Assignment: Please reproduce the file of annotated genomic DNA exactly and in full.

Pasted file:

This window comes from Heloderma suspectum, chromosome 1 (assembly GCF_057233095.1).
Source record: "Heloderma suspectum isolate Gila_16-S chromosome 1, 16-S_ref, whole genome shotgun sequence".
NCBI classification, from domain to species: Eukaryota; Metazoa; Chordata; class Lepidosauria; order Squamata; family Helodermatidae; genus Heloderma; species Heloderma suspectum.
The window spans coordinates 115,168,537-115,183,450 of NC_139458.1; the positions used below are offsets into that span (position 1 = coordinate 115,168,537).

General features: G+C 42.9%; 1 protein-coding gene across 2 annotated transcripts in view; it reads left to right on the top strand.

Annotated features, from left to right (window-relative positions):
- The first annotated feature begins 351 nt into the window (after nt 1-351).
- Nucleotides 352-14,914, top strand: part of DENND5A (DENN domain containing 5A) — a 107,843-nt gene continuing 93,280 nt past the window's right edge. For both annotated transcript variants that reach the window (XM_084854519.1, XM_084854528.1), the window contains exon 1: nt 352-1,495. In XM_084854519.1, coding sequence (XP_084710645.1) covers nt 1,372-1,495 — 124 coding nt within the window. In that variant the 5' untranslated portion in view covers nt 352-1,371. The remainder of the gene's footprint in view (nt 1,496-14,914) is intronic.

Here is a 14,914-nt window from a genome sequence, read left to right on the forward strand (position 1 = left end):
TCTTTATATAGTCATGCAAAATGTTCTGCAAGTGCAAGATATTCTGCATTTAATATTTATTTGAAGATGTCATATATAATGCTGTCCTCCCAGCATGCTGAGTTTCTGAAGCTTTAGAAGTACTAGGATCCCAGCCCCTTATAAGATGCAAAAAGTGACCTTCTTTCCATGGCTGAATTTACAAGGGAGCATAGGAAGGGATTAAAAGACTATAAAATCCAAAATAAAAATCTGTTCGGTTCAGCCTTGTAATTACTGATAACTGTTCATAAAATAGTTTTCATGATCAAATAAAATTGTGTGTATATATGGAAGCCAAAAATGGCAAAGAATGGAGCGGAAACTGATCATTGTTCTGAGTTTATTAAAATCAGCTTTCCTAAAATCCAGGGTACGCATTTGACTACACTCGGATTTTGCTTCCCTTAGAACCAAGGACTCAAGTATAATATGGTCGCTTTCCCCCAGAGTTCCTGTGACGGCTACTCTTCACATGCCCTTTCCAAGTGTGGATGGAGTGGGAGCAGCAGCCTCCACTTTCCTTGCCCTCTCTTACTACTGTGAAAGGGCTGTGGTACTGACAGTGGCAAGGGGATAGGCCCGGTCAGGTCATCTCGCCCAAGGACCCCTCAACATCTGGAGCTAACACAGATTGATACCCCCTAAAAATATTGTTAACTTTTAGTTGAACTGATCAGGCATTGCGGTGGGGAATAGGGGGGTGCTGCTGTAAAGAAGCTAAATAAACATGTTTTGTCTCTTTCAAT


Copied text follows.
This window comes from Heloderma suspectum, chromosome 1 (assembly GCF_057233095.1).
Source record: "Heloderma suspectum isolate Gila_16-S chromosome 1, 16-S_ref, whole genome shotgun sequence".
NCBI classification, from domain to species: Eukaryota; Metazoa; Chordata; class Lepidosauria; order Squamata; family Helodermatidae; genus Heloderma; species Heloderma suspectum.
The window spans coordinates 115,168,537-115,183,450 of NC_139458.1; the positions used below are offsets into that span (position 1 = coordinate 115,168,537).

General features: G+C 42.9%; 1 protein-coding gene across 2 annotated transcripts in view; it reads left to right on the top strand.

Annotated features, from left to right (window-relative positions):
- The first annotated feature begins 351 nt into the window (after nt 1-351).
- Nucleotides 352-14,914, top strand: part of DENND5A (DENN domain containing 5A) — a 107,843-nt gene continuing 93,280 nt past the window's right edge. For both annotated transcript variants that reach the window (XM_084854519.1, XM_084854528.1), the window contains exon 1: nt 352-1,495. In XM_084854519.1, coding sequence (XP_084710645.1) covers nt 1,372-1,495 — 124 coding nt within the window. In that variant the 5' untranslated portion in view covers nt 352-1,371. The remainder of the gene's footprint in view (nt 1,496-14,914) is intronic.

Here is a 14,914-nt window from a genome sequence, read left to right on the forward strand (position 1 = left end):
TCTTTATATAGTCATGCAAAATGTTCTGCAAGTGCAAGATATTCTGCATTTAATATTTATTTGAAGATGTCATATATAATGCTGTCCTCCCAGCATGCTGAGTTTCTGAAGCTTTAGAAGTACTAGGATCCCAGCCCCTTATAAGATGCAAAAAGTGACCTTCTTTCCATGGCTGAATTTACAAGGGAGCATAGGAAGGGATTAAAAGACTATAAAATCCAAAATAAAAATCTGTTCGGTTCAGCCTTGTAATTACTGATAACTGTTCATAAAATAGTTTTCATGATCAAATAAAATTGTGTGTATATATGGAAGCCAAAAATGGCAAAGAATGGAGCGGAAACTGATCATTGTTCTGAGTTTATTAAAATCAGCTTTCCTAAAATCCAGGGTACGCATTTGACTACACTCGGATTTTGCTTCCCTTAGAACCAAGGACTCAAGTATAATATGGTCGCTTTCCCCCAGAGTTCCTGTGACGGCTACTCTTCACATGCCCTTTCCAAGTGTGGATGGAGTGGGAGCAGCAGCCTCCACTTTCCTTGCCCTCTCTTACTACTGTGAAAGGGCTGTGGTACTGACAGTGGCAAGGGGATAGGCCCGGTCAGGTCATCTCGCCCAAGGACCCCTCAACATCTGGAGCTAACACAGATTGATACCCCCTAAAAATATTGTTAACTTTTAGTTGAACTGATCAGGCATTGCGGTGGGGAATAGGGGGGTGCTGCTGTAAAGAAGCTAAATAAACATGTTTTGTCTCTTTCAAT